The cost of issuing new common stock is calculate the same way as the cost of raising equity capital from retained earnings.
Cost of Equity and Flotation Costs:
This question touches on the cost of equity capital. Essentially, a firm's cost of equity reflects the rate of return the market demands in exchange for taking an ownership interest in the company. A variety of methods can be utilized to determine a firm's cost of equity. Two common methods include the dividend capitalization model and the capital asset pricing model (CAPM).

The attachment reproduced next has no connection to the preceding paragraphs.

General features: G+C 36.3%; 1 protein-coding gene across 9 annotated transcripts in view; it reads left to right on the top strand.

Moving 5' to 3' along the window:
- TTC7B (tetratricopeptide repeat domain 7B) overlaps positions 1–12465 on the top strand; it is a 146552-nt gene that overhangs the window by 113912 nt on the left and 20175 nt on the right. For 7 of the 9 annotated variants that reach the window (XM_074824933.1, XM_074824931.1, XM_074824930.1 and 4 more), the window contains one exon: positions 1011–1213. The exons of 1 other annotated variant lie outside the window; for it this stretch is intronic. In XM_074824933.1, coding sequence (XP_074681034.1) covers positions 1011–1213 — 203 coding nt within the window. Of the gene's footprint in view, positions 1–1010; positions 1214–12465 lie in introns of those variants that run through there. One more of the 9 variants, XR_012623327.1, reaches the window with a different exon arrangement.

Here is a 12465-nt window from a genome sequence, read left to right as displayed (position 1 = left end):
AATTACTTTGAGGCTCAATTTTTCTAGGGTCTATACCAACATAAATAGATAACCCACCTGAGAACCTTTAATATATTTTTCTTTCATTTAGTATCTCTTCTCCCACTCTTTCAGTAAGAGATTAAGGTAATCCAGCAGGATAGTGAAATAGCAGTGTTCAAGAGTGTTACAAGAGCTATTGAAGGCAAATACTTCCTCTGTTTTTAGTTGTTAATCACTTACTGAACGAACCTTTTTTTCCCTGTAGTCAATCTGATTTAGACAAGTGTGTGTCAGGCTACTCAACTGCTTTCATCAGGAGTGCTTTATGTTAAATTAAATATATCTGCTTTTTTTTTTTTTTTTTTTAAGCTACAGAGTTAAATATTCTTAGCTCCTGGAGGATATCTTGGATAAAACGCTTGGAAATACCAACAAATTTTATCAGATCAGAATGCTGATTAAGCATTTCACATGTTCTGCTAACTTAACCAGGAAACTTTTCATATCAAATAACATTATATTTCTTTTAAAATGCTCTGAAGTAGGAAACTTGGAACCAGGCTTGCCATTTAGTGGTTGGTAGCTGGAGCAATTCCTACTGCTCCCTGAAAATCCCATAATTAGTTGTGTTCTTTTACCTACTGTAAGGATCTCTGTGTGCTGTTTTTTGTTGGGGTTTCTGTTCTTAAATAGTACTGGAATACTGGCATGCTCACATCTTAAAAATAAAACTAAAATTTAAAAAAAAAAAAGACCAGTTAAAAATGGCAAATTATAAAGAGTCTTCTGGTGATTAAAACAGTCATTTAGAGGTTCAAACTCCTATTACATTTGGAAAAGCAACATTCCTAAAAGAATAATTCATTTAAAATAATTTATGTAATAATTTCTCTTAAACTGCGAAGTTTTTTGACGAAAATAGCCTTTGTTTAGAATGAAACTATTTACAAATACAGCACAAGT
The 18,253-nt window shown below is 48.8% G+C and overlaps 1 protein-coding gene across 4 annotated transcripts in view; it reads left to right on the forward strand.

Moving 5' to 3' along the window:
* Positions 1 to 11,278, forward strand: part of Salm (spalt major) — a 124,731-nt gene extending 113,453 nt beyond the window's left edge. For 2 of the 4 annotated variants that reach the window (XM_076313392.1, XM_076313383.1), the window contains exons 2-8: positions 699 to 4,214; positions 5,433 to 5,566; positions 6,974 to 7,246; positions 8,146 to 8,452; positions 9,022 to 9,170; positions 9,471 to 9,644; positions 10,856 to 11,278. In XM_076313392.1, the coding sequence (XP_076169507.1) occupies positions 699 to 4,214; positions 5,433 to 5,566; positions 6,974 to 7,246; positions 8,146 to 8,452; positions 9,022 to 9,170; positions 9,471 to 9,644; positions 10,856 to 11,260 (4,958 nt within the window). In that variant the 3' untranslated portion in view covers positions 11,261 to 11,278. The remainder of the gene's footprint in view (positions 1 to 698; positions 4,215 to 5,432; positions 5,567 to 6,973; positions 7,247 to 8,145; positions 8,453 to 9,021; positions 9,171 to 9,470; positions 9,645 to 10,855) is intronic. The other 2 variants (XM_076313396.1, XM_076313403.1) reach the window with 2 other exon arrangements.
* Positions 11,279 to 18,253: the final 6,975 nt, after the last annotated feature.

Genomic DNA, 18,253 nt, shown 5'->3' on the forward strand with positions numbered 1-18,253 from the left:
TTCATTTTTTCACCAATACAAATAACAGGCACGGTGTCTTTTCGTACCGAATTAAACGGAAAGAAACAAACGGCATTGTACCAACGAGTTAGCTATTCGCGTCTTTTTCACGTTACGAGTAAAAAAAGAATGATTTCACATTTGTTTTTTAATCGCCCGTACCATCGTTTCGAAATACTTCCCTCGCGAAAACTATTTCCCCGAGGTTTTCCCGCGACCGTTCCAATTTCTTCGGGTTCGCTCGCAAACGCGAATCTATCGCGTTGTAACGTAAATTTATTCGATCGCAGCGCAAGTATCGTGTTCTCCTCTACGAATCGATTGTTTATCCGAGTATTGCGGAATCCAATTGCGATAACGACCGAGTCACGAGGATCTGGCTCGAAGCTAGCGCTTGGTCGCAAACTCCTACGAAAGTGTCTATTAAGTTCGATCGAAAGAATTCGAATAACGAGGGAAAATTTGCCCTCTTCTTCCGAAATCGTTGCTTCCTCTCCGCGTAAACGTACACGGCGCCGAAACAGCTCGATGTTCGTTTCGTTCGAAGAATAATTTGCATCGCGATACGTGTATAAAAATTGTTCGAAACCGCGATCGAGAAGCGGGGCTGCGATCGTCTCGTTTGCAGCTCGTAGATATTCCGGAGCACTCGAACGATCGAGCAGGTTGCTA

Answer and Explanation:
The statement is false. The cost of issuing new common stock is not calculated the same way as the cost of raising equity from retained earnings (self-financing). The former entails inclusion of the costs associated with the new issuance, which are referred to as flotation costs. They include underwriting fees, legal fees, and registration fees. Self-financing does not entail flotation costs, which makes this form of equity financing less costly.
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from Corporate Finance: Help & ReviewChapter 3 / Lesson 18